Tarzan in the Classroom: How "Educational" Films Mythologize Africa and Miseducate Americans
Sheila S. Walker with Jennifer Rasamimanana
Both commercial and educational media images of Africa and Afro-Amcrica, in the large sense, continue to portray inaccurate and derogatory images of people of Africa and of African descent. Such images, in addition to misinforming viewers, perpetuates divisive and destructive negative stereotyping which affects both African Americans and non-African Americans. The nature of such images and their effects are described and analyzed.
How do you react to the term " Africa?" What is the first word that comes to mind? Don't take time to think. Just React. Emotionally. "Dark continent," "savages," "lion," "jungle," "Tarzan," "Primitive," "mysterious," "spear?" Any others? Surely the second largest continental land mass on the face of the earth must have a few other characteristics. As a continent, like Europe and Asia, it must have some diversity. What are [Africans] nationalities? How many languages do they speak? What religions do they practice? What are their historical and cultural achievements? (Maynard 1974: v)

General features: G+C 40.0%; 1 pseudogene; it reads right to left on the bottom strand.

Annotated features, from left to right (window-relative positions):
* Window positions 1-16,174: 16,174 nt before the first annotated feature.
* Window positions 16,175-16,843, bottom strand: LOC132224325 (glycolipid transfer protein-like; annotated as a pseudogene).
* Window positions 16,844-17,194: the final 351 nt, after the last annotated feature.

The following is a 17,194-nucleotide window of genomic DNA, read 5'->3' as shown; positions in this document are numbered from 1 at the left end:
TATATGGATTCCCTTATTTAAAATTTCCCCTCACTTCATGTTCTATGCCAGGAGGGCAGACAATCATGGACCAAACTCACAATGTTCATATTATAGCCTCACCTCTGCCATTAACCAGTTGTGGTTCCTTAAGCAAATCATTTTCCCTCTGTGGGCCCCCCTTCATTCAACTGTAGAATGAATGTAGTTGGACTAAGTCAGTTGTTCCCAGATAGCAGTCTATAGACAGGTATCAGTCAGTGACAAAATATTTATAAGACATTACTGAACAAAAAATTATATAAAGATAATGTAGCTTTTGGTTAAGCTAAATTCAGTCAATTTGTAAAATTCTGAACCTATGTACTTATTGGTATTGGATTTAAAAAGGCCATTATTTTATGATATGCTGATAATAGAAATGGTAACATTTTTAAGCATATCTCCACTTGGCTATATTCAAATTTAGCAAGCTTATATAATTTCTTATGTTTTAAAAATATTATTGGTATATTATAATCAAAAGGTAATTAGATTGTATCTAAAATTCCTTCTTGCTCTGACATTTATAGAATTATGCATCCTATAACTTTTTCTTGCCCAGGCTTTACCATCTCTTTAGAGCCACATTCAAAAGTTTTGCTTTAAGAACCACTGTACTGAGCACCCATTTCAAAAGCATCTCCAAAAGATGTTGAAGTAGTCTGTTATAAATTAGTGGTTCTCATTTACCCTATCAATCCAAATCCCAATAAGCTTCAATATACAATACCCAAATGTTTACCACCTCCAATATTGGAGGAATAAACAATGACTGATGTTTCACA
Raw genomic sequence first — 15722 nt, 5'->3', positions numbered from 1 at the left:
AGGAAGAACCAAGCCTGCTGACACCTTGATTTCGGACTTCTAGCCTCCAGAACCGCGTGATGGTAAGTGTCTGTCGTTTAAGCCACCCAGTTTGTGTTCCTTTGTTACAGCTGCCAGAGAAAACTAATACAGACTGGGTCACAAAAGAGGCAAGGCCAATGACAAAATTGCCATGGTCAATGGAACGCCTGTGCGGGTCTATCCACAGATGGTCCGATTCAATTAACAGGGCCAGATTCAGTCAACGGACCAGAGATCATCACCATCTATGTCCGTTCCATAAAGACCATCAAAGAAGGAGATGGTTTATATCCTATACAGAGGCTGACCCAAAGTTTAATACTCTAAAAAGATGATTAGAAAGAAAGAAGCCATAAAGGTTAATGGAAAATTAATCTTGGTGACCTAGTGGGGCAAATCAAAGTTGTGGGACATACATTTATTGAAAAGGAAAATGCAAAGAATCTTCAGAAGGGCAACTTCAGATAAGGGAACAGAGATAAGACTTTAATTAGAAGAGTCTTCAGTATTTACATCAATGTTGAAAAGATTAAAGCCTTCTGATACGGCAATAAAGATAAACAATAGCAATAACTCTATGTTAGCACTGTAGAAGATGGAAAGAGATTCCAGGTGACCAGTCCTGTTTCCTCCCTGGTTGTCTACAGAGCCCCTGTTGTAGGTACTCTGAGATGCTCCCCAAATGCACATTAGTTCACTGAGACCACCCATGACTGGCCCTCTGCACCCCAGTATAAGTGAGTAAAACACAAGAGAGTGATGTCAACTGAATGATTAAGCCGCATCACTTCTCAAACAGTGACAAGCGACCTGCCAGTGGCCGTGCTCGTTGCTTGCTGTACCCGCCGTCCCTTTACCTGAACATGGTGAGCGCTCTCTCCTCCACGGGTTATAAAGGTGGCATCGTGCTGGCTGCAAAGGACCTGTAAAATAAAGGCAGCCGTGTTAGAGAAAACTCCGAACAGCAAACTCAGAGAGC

In 1979 the African Studies Center at Michigan State University organized a conference on "Images of Africa: New Directions in Media." The tone of the conference presenters was one of scholarly outrage at the fact that not only commercial, but also "educational" media portrayed the kinds of inaccurate and denigrating images of Africa that made the opening quote both evocative and provocative. These educators and analysts of educational media were uniformly critical of the available materials, which, they agreed, presented overwhelmingly inaccurate, unrepresentative, stereotyped, and demeaning